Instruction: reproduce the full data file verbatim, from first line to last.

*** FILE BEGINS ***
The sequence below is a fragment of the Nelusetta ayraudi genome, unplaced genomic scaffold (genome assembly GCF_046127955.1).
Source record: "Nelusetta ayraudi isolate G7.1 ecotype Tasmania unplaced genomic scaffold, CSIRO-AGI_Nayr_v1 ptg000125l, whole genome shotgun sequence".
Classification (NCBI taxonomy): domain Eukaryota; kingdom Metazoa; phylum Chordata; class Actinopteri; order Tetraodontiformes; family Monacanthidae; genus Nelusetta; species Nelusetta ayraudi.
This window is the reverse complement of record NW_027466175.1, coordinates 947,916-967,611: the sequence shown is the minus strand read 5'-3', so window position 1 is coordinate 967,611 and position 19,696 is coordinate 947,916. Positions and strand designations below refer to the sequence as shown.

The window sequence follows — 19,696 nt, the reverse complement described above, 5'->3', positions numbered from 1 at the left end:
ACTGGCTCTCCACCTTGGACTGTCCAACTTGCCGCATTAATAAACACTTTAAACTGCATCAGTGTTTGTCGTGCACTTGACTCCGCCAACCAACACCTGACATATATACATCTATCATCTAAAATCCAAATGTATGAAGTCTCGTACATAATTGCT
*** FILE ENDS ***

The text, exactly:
The sequence below is a fragment of the Nelusetta ayraudi genome, unplaced genomic scaffold (genome assembly GCF_046127955.1).
Source record: "Nelusetta ayraudi isolate G7.1 ecotype Tasmania unplaced genomic scaffold, CSIRO-AGI_Nayr_v1 ptg000125l, whole genome shotgun sequence".
Classification (NCBI taxonomy): domain Eukaryota; kingdom Metazoa; phylum Chordata; class Actinopteri; order Tetraodontiformes; family Monacanthidae; genus Nelusetta; species Nelusetta ayraudi.
This window is the reverse complement of record NW_027466175.1, coordinates 947,916-967,611: the sequence shown is the minus strand read 5'-3', so window position 1 is coordinate 967,611 and position 19,696 is coordinate 947,916. Positions and strand designations below refer to the sequence as shown.

The window sequence follows — 19,696 nt, the reverse complement described above, 5'->3', positions numbered from 1 at the left end:
ACTGGCTCTCCACCTTGGACTGTCCAACTTGCCGCATTAATAAACACTTTAAACTGCATCAGTGTTTGTCGTGCACTTGACTCCGCCAACCAACACCTGACATATATACATCTATCATCTAAAATCCAAATGTATGAAGTCTCGTACATAATTGCT